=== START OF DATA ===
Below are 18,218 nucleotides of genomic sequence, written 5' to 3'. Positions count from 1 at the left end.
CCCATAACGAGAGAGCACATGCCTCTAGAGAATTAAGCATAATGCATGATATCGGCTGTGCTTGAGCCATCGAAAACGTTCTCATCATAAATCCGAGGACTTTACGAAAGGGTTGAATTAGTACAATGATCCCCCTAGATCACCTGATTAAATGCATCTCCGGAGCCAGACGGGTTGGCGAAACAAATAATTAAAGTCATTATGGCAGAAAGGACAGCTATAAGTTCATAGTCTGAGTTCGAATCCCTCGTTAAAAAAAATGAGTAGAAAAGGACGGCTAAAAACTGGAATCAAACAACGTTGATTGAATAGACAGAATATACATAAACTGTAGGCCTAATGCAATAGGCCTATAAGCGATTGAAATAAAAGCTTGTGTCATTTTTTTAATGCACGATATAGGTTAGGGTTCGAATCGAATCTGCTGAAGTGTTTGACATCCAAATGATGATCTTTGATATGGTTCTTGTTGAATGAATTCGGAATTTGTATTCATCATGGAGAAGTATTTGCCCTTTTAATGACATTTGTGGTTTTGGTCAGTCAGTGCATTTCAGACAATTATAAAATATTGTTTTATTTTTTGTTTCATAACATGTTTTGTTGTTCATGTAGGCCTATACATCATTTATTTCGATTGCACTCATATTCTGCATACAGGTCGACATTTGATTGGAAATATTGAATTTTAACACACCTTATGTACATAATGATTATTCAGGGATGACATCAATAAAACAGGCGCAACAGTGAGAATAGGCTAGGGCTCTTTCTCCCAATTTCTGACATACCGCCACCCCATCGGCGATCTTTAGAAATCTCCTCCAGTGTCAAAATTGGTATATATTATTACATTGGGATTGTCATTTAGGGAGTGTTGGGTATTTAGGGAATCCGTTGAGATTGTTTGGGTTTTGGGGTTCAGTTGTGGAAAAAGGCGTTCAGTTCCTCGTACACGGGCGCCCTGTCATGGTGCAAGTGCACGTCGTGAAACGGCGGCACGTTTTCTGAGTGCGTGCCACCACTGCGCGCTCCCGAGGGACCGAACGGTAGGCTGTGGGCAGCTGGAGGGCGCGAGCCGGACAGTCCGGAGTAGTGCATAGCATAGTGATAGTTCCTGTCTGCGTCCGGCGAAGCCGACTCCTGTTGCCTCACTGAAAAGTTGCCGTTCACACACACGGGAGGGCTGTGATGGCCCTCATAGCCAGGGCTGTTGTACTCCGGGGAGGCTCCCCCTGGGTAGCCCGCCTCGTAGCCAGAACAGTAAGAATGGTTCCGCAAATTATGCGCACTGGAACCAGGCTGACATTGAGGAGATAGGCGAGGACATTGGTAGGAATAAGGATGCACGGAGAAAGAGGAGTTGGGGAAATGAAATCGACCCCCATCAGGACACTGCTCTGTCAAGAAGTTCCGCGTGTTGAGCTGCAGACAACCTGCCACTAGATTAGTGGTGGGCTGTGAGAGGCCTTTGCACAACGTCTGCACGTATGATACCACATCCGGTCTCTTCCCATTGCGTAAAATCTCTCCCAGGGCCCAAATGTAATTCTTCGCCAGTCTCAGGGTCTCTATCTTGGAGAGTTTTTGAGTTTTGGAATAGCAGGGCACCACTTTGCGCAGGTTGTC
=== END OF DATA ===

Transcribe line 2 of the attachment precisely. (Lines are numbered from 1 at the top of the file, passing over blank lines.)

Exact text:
CCCATAACGAGAGAGCACATGCCTCTAGAGAATTAAGCATAATGCATGATATCGGCTGTGCTTGAGCCATCGAAAACGTTCTCATCATAAATCCGAGGACTTTACGAAAGGGTTGAATTAGTACAATGATCCCCCTAGATCACCTGATTAAATGCATCTCCGGAGCCAGACGGGTTGGCGAAACAAATAATTAAAGTCATTATGGCAGAAAGGACAGCTATAAGTTCATAGTCTGAGTTCGAATCCCTCGTTAAAAAAAATGAGTAGAAAAGGACGGCTAAAAACTGGAATCAAACAACGTTGATTGAATAGACAGAATATACATAAACTGTAGGCCTAATGCAATAGGCCTATAAGCGATTGAAATAAAAGCTTGTGTCATTTTTTTAATGCACGATATAGGTTAGGGTTCGAATCGAATCTGCTGAAGTGTTTGACATCCAAATGATGATCTTTGATATGGTTCTTGTTGAATGAATTCGGAATTTGTATTCATCATGGAGAAGTATTTGCCCTTTTAATGACATTTGTGGTTTTGGTCAGTCAGTGCATTTCAGACAATTATAAAATATTGTTTTATTTTTTGTTTCATAACATGTTTTGTTGTTCATGTAGGCCTATACATCATTTATTTCGATTGCACTCATATTCTGCATACAGGTCGACATTTGATTGGAAATATTGAATTTTAACACACCTTATGTACATAATGATTATTCAGGGATGACATCAATAAAACAGGCGCAACAGTGAGAATAGGCTAGGGCTCTTTCTCCCAATTTCTGACATACCGCCACCCCATCGGCGATCTTTAGAAATCTCCTCCAGTGTCAAAATTGGTATATATTATTACATTGGGATTGTCATTTAGGGAGTGTTGGGTATTTAGGGAATCCGTTGAGATTGTTTGGGTTTTGGGGTTCAGTTGTGGAAAAAGGCGTTCAGTTCCTCGTACACGGGCGCCCTGTCATGGTGCAAGTGCACGTCGTGAAACGGCGGCACGTTTTCTGAGTGCGTGCCACCACTGCGCGCTCCCGAGGGACCGAACGGTAGGCTGTGGGCAGCTGGAGGGCGCGAGCCGGACAGTCCGGAGTAGTGCATAGCATAGTGATAGTTCCTGTCTGCGTCCGGCGAAGCCGACTCCTGTTGCCTCACTGAAAAGTTGCCGTTCACACACACGGGAGGGCTGTGATGGCCCTCATAGCCAGGGCTGTTGTACTCCGGGGAGGCTCCCCCTGGGTAGCCCGCCTCGTAGCCAGAACAGTAAGAATGGTTCCGCAAATTATGCGCACTGGAACCAGGCTGACATTGAGGAGATAGGCGAGGACATTGGTAGGAATAAGGATGCACGGAGAAAGAGGAGTTGGGGAAATGAAATCGACCCCCATCAGGACACTGCTCTGTCAAGAAGTTCCGCGTGTTGAGCTGCAGACAACCTGCCACTAGATTAGTGGTGGGCTGTGAGAGGCCTTTGCACAACGTCTGCACGTATGATACCACATCCGGTCTCTTCCCATTGCGTAAAATCTCTCCCAGGGCCCAAATGTAATTCTTCGCCAGTCTCAGGGTCTCTATCTTGGAGAGTTTTTGAGTTTTGGAATAGCAGGGCACCACTTTGCGCAGGTTGTC